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Josefina Niggli, Mexican American Writer

A Critical Biography

Elizabeth Coonrod Martínez

Publication Year: 2007

This is the story of a remarkable woman whose artistic mission was to relate Mexican cultural history to English-language readers. A world-renowned playwright in the 1930s and best-selling novelist in the 1940s, Josefina Niggli published at a time when Chicana/o literature was not yet recognized as such. Her works revealed Mexico from an insider's point of view, although she found herself struggling with publishers who wanted an American hero pitted against a Mexican villain.

Published by: University of New Mexico Press

Title Page, Copyright, Dedication

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Contents

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pp. vii-viii

Acknowledgments

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pp. ix-x

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Chapter One. Introduction and Early Life 1910–1935

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pp. 1-27

In the early twentieth century, women artists and intellectuals who wished to create and publish had to swim against the stream. Many young women continued traditionally defined roles, while the more daring intrepidly followed their dreams and embarked on careers, carving a new path for women. They attended college and traveled alone, weaving their way between the...

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Chapter Two. Playmaking in North Carolina 1935–1942

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pp. 28-114

The Carolina Playmakers—a company that rose to national prominence by the early 1930s—was founded in 1918 at the University of North Carolina, Chapel Hill, with the hiring of an inspiring leader and professor of dramatic literature, Frederick H. Koch. Modeled on the community-theater idea, its specific purpose was to produce student plays, and to provide theatrical events...

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Chapter Three. Books and Novels and Hollywood 1942–1953

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pp. 115-204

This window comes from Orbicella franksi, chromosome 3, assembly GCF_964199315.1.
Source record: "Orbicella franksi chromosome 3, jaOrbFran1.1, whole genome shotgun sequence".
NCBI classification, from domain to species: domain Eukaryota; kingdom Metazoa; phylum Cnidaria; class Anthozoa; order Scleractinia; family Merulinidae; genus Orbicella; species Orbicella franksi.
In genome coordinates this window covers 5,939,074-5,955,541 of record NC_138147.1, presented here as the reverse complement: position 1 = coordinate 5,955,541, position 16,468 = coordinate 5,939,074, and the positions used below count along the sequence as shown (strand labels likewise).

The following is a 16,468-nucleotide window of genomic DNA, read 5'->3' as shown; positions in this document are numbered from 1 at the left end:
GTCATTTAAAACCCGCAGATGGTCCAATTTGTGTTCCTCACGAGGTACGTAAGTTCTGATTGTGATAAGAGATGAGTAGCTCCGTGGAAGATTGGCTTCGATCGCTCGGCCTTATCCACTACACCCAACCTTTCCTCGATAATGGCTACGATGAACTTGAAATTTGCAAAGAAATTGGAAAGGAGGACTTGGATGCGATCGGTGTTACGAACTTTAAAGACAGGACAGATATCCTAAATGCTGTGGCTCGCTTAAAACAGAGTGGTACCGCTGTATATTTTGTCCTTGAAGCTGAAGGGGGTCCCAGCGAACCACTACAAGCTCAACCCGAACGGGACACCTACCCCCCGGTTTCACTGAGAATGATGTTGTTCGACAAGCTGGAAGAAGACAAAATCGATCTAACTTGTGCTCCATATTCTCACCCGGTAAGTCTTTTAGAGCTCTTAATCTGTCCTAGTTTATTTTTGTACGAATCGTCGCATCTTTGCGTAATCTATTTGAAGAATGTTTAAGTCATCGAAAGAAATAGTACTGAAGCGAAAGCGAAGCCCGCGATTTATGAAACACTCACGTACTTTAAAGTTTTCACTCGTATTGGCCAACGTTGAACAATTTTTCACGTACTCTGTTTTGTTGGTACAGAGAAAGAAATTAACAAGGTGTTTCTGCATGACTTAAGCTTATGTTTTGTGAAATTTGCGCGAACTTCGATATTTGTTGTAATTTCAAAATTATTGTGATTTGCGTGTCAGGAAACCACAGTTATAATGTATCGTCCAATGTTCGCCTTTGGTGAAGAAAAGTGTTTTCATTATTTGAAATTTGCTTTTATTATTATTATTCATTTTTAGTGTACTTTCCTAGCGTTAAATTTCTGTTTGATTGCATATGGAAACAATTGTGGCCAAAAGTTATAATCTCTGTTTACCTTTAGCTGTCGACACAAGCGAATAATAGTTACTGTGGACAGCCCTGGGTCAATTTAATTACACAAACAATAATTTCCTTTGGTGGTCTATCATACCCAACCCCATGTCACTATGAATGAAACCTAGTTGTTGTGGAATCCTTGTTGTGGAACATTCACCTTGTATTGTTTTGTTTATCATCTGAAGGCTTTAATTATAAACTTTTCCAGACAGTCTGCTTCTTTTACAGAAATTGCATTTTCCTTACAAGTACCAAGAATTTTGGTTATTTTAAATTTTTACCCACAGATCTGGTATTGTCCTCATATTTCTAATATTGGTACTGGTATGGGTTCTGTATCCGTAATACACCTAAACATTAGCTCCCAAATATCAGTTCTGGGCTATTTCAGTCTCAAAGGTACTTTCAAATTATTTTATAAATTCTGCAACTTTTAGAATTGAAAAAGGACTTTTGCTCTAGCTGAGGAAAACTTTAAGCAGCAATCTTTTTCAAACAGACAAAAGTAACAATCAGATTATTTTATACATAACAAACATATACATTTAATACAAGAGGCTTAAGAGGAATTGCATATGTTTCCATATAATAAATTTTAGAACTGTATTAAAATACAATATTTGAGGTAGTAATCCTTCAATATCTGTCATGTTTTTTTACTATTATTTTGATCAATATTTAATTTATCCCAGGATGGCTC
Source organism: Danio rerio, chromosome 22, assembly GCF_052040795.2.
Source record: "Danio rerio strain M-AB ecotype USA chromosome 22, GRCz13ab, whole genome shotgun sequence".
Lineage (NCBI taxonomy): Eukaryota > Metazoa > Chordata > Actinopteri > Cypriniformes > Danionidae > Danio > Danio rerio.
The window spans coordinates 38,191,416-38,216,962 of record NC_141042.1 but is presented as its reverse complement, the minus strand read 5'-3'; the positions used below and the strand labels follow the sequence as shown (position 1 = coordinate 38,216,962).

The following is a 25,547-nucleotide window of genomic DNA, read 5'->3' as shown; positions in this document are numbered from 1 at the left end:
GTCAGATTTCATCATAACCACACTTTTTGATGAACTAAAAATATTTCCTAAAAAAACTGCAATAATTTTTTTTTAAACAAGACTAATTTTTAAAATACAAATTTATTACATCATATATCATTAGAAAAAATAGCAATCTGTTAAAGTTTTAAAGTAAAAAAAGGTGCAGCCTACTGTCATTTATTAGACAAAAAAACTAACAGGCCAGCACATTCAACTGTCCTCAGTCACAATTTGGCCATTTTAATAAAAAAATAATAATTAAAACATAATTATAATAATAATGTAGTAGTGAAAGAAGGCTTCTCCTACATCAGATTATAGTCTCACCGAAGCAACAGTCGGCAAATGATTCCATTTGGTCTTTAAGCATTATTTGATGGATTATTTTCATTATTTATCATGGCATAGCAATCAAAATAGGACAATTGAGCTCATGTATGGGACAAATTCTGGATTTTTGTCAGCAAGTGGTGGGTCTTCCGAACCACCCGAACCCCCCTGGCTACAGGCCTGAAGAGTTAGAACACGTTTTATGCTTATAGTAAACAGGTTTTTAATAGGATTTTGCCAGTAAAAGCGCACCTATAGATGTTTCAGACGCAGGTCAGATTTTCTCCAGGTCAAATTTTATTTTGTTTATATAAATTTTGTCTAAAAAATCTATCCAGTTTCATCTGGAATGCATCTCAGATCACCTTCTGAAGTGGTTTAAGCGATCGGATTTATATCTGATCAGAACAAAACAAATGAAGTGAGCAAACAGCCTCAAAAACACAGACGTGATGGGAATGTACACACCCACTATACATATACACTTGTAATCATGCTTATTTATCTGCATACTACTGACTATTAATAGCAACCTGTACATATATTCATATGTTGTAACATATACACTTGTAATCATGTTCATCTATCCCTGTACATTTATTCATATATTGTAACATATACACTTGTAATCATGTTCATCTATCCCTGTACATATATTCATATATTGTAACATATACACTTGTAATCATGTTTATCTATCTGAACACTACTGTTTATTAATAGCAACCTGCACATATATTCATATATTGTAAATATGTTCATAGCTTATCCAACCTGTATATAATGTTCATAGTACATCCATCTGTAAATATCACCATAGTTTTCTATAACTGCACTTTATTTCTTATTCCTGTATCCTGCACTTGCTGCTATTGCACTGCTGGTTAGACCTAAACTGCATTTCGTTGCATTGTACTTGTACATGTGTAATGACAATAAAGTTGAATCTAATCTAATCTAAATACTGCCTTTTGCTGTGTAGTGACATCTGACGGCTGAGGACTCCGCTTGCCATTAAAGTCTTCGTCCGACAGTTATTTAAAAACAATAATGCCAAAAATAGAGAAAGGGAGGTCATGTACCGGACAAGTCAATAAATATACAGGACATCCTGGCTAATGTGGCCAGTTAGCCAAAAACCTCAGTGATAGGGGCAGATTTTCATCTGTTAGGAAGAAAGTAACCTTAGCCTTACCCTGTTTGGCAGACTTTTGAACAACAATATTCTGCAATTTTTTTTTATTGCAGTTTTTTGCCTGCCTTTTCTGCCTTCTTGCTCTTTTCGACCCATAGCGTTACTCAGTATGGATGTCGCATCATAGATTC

Niggli had taken on Paul Green’s desk job at the University of North Carolina during the early 1940s (according to her correspondence with him), handling administrative and academic matters pertaining to the Carolina Playmakers. Green had gone to Hollywood for an indeterminate time. In her letters, Niggli discusses programmatic issues, facilitates business affairs by enclosing forms where he can simply “check off” or sign, and is always personable...

Image Plates

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pp. 205-216

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Chapter Four. A Final Novel and Teaching 1953–1983

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pp. 217-277

Despite the release of a major film, an opera in San Francisco, and a musical play in Santa Barbara, Niggli gave up on California and once again returned to Chapel Hill. Now in her forties, she desired a permanent teaching job above all other possibilities. But it was a period of U.S. history, known as the McCarthy era, that was not favorable to writers. In 1953, the House Un-American Activities Committee hearings were in full swing. Some writers left the country...

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Chapter Five. Conclusions: Niggli’s Legacy and Resurgence

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pp. 278-290

In 1980 husband-and-wife scholars from South Carolina contacted Niggli and asked to interview her. Paula Shirley wanted to write an in-depth biographical essay on Niggli for the Dictionary of Literary Biography Yearbook. She and her husband Carl, who tagged along and asked as many questions, are both Spanish professors (she also specialized in women’s studies, he in theater). They...

Notes

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pp. 291-297

Niggli’s Works

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pp. 298-302

Bibliography

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pp. 303-310

Index

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pp. 311-317


E-ISBN-13: 9780826342737
E-ISBN-10: 0826342736
Print-ISBN-13: 9780826342720
Print-ISBN-10: 0826342728

Page Count: 327
Illustrations: 12 halftones
Publication Year: 2007